This article presents an analytical model to understand norm change through inter‐subjective meaning‐making. It applies this model to analyze how the United Nations and Syrian civil society actors defined the norm of civil society inclusion in the framework of the Syrian peace process. It shows that norm change happened through two interlinked dynamics: processes in which the actors built congruence between the inclusion norm and other salient norms in their normative environments and processes in which the actors inter‐subjectively constructed the meaning of the inclusion norm. The article’s contribution is twofold. First, it adds to the norms literature by presenting a multidirectional model of norm reformulation and providing fine‐grained empirical data on it. Second, it contributes to the mediation literature by shedding light on the meaning of inclusion not just from an international perspective, but also from the viewpoint of domestic civil society actors.
Journal Article: Peace, Development, and the Unresolved Land Issue in South Africa
Author: Anna Jarstad
South Africa is a case where power sharing involving parties representing both Blacks and Whites eased the transition from apartheid to democracy, and its success has often been referred to as a “miracle”. Yet, a quarter century after the end of apartheid, it is clear that a major issue that was not resolved during the peace negotiations—the land issue—still shapes the character of the peace. Drawing on interviews conducted with activists in three informal settlements in Johannesburg, as well as interviews with the Orania Movement and MPs, this article shows how the unresolved land issue affects the various parts of society and has profound consequences for the character of peace in South Africa, the level of security, health issues, economic development, and the issue of citizenship and belonging.
Journal Article: Theatre for peacebuilding: transforming narratives of structural violence
Author: Nilanjana Premaratna
Structural violence and arts are the two domains brought together in this article, which explores the potential of sustained engagement through theatre in building peace within violent structural narratives at community level. Based on an empirical study in West Bengal, India, this piece argues that theatre has the potential to bring prevalent but less-heard narratives of structural violence into communal discourse. There are two key elements in this process: first, theatre offers a space where onstage resistance to structural violence is performed. Second, the performed resistance leads to triggering transformation within the violent structural narratives.
Journal Article: Harmonious Relations: A Framework for Studying Varieties of Peace in Music-Based Peacebuilding
This article presents an analytical framework for systematically studying the relationships portrayed within music-based peacebuilding and their respective representations of peace. Music activities with peacebuilding objectives work predominantly within a relational concept of peace, bringing into existence relationships between sounds, people, and spaces through which behaviours such as non-dominance and cooperation can be enacted. However, each of these relationships can communicate different ideas about peace and its manifestation, communications that may be inconsistent with each other and with the activity’s peaceful intentions. The “harmonious relations” framework that this article introduces is a tool for capturing and analysing these embedded relationships and representations. It uses concepts of harmony as a heuristic for critically appraising music’s potential contributions to peace in development contexts, synthesising ideas about relationships in peace and music from peace studies, musicology, philosophy and anthropology. The case of the Zohra Ensemble from Afghanistan illustrates its application.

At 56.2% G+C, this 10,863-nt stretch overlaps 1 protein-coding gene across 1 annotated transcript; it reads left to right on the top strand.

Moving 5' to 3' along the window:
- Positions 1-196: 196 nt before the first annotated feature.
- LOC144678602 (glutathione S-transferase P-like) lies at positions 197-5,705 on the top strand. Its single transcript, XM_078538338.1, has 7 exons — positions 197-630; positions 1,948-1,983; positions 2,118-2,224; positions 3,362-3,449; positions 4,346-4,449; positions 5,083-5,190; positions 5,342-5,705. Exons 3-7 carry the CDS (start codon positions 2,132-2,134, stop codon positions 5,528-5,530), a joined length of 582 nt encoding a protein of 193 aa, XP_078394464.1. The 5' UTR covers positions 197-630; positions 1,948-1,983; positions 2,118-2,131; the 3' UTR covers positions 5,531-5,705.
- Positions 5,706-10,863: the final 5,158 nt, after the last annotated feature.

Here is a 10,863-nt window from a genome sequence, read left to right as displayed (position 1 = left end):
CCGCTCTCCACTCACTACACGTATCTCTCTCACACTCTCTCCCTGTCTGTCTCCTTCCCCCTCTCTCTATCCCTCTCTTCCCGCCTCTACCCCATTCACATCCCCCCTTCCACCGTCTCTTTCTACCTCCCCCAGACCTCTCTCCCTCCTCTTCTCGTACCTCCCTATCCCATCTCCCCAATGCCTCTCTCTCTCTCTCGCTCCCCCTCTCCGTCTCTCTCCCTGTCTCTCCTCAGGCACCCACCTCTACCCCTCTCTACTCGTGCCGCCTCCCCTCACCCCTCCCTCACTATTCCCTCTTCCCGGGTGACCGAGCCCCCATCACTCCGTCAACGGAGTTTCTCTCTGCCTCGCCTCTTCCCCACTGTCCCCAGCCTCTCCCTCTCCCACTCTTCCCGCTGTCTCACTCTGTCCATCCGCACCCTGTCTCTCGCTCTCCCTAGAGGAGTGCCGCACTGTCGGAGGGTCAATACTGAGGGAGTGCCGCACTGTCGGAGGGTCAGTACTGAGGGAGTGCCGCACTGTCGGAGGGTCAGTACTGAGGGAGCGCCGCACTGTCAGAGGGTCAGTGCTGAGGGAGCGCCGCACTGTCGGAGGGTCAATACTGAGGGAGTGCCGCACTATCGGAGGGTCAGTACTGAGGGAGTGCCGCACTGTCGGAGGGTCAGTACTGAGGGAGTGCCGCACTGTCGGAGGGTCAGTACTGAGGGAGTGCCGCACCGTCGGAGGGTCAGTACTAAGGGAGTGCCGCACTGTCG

Journal Article: Exploring Peace in the Midst of War: Rojava as a Zone of Peace?
Author: Anders Nordhag
War and peace are often depicted as mutually exclusive phenomena; where there is violent conflict, peace is absent. This assumption is problematic because it obscures cases where groups, networks, or communities create peaceful situations for themselves in the midst of, or in close proximity to, war. This article focuses on Rojava, a predominantly Syrian Kurdish area in northern Syria. Since the start of the Syrian war, Rojava was for a long time an island of relative security in an otherwise violent context. This article explores Rojava between 2011 and 2014 through theories and empirical examples of zones of peace where local communities in violent conflicts create spaces that are off limits to violence. The article concludes that because violence is not prohibited in Rojava, it cannot be considered a peace zone. Yet the case shows that peacebuilding is possible beyond minimising effects of violence even during a violent conflict.
Journal Article: Friends, Fellows, and Foes: A New Framework for Studying Relational Peace
Authors: Johanna Söderström, Malin Åkebo and Anna Jarstad